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Editor's Note

Cooper’s Reincarnation

Cooper’s Reincarnation


Lesley G. King, MVB, Diplomate ACVECC and ACVIM (Small Animal Internal Medicine)
University of Pennsylvania


“Do you feel like a drive to Virginia on Tuesday?” my friend asked. 

Virginia? That drive will be about 4 hours. With Washington, DC beltway traffic! “Why are we going to Virginia?”

“I’m adopting a dog from a rescue there. I found him online, and he looks just like Cooper.”

Cooper was my friend’s much-loved pet, who recently died from hemangiosarcoma. He was a vocal, grey mutt with a curly tail; way too much husky heritage for my comfort level. “Have you already been down there and met this dog?” I asked.

“No. I wasn’t even sure I wanted to adopt yet. But I went on petfinder.com, and his picture just jumped out at me. The rescue had a video, and he looks and sounds exactly like Cooper. Then I couldn’t stop thinking about him. I’ve been in touch with them and did all the paperwork; now all I have to do is bring him home.”

You guessed it. It was time for a girls’ road trip. Thelma and Louise, except there wasn’t much crime and we didn’t drive over a cliff. And yes, we came home with a loving, but unruly, husky mix that may, in fact, be a reincarnation of Cooper. A lucky dog with a new, committed, forever home. If I were texting, I would add an emoticon with a big smile here.


The ASPCA estimates that almost 4 million dogs enter animal shelters each year (aspca.org/about -us/faq/pet-statistics). Of those, about 1.4 million are adopted, and 542,000 dogs found as strays are returned to their owners. The ASPCA strongly recommends microchipping, showing on their website a video of a plaintive dog behind bars, with sad music and the caption, “It’s 10 am. Do you know where your pet is?”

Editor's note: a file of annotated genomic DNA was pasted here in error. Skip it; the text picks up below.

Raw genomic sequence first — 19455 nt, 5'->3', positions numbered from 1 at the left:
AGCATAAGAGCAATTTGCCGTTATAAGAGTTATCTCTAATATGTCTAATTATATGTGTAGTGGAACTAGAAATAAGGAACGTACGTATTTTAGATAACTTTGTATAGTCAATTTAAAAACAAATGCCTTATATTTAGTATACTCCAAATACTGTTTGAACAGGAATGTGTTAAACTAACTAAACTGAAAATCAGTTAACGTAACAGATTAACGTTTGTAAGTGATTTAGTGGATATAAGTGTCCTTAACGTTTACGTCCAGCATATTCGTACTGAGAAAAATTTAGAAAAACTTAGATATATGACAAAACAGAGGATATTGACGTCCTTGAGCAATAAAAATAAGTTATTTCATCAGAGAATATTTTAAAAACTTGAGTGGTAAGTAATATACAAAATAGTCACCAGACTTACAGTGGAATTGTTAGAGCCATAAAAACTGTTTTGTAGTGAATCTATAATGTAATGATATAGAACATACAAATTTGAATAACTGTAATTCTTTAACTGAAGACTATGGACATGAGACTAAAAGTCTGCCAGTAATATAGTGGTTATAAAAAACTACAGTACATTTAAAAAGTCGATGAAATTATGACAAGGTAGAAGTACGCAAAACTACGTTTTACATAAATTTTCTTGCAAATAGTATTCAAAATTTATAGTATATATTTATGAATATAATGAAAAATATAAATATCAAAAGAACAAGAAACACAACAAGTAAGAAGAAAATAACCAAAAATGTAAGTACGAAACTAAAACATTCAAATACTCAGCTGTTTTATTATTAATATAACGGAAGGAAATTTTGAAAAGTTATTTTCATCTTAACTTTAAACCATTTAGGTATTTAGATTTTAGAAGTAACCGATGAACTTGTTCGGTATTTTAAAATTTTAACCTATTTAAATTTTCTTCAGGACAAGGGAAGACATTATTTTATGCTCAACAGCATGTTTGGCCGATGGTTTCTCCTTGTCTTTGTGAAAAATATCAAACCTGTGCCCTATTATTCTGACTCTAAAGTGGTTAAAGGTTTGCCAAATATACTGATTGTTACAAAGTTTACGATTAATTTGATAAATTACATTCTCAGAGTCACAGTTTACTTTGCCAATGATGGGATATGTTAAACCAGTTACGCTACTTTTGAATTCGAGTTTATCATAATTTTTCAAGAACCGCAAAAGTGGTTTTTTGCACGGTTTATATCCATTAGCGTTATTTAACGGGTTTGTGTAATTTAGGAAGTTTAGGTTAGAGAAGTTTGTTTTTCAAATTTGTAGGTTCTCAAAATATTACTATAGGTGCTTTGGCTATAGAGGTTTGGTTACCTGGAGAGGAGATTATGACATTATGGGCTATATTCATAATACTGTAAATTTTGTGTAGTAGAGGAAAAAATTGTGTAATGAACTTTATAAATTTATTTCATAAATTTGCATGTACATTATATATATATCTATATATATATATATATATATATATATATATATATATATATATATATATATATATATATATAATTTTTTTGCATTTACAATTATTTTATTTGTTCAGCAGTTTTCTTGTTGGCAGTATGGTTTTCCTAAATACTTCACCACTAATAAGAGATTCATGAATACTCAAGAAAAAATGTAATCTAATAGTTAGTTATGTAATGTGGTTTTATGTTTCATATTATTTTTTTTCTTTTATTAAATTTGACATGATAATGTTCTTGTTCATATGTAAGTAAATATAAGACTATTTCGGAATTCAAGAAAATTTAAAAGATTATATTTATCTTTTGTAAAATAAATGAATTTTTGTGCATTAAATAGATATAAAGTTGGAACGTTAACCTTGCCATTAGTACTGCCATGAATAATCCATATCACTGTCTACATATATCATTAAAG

With increased use of microchipping, we can hope to improve the statistics with regard to owner recovery of lost pets. Read more about microchipping, types of chips and scanners, and the importance of owner registration of microchipped pets in The Back Page.


The options for placement of rescue animals in new homes have changed with the Internet. Adoption possibilities are now nationwide, rather than the lone opportunity of a local shelter. Another friend of mine was heartbroken when the Great Pyrenees she adopted—a dog found as a stray in Atlanta—was coughing and subsequently diagnosed with advanced heartworm disease.

As veterinarians, we should expand our considerations regarding the health needs of adopted animals, bearing in mind prevalent diseases in their original location. This issue’s Heartworm Hotline article discusses the unique challenges faced by shelters with regard to diagnosis and treatment of heartworm disease, debunks myths, and provides recommendations.


Shelters and rescues are becoming more creative in their attempts to “hook” prospective owners. Specially posed photographs that capture the animal’s personality are believed to result in improved adoption rates. Photography of rescue pets has even led to the formation of start-up companies such as “Pose a Pet,” which has its own website (poseapet.net), an app to download, and a Facebook page, and pledges to donate 50% of its proceeds back to shelters.


There are other great examples of creative marketing by shelters as they work to place adoptable dogs. Using the slogan “Who’s Your Daddy?” a California shelter (peninsulahumanesociety.org) with a large population of small brown dogs—that all look like Chihuahuas—is performing DNA testing to identify the background breeds. They predicted that prospective adopters would be attracted to mixed breeds with a known breed background. And they were right; of the first 12 dogs tested, one test was inconclusive, but the other 11 dogs were all placed within 2 weeks, twice as fast as expected for untested dogs.

Hopefully, these and other efforts will result in even better statistics for placement of dogs and cats by rescue organizations in the future. And my road trip friend? She’s in love with Cooper’s reincarnation.

—Lesley King, Editor in Chief